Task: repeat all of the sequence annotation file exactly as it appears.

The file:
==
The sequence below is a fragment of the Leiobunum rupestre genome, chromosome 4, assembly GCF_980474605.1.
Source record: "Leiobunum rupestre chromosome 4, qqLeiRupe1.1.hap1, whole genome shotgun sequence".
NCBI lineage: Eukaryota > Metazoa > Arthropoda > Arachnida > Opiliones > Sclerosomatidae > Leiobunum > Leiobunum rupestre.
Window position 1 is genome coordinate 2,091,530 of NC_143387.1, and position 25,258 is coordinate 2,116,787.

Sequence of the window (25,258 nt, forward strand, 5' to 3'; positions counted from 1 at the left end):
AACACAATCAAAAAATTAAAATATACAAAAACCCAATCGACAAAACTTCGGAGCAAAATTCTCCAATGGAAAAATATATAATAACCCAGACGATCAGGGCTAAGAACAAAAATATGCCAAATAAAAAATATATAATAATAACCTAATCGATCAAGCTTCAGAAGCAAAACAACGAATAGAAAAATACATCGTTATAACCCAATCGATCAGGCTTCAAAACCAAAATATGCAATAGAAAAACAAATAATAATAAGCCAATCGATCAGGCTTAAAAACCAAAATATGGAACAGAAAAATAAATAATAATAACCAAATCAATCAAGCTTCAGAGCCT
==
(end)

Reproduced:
The sequence below is a fragment of the Leiobunum rupestre genome, chromosome 4, assembly GCF_980474605.1.
Source record: "Leiobunum rupestre chromosome 4, qqLeiRupe1.1.hap1, whole genome shotgun sequence".
NCBI lineage: Eukaryota > Metazoa > Arthropoda > Arachnida > Opiliones > Sclerosomatidae > Leiobunum > Leiobunum rupestre.
Window position 1 is genome coordinate 2,091,530 of NC_143387.1, and position 25,258 is coordinate 2,116,787.

Sequence of the window (25,258 nt, forward strand, 5' to 3'; positions counted from 1 at the left end):
AACACAATCAAAAAATTAAAATATACAAAAACCCAATCGACAAAACTTCGGAGCAAAATTCTCCAATGGAAAAATATATAATAACCCAGACGATCAGGGCTAAGAACAAAAATATGCCAAATAAAAAATATATAATAATAACCTAATCGATCAAGCTTCAGAAGCAAAACAACGAATAGAAAAATACATCGTTATAACCCAATCGATCAGGCTTCAAAACCAAAATATGCAATAGAAAAACAAATAATAATAAGCCAATCGATCAGGCTTAAAAACCAAAATATGGAACAGAAAAATAAATAATAATAACCAAATCAATCAAGCTTCAGAGCCT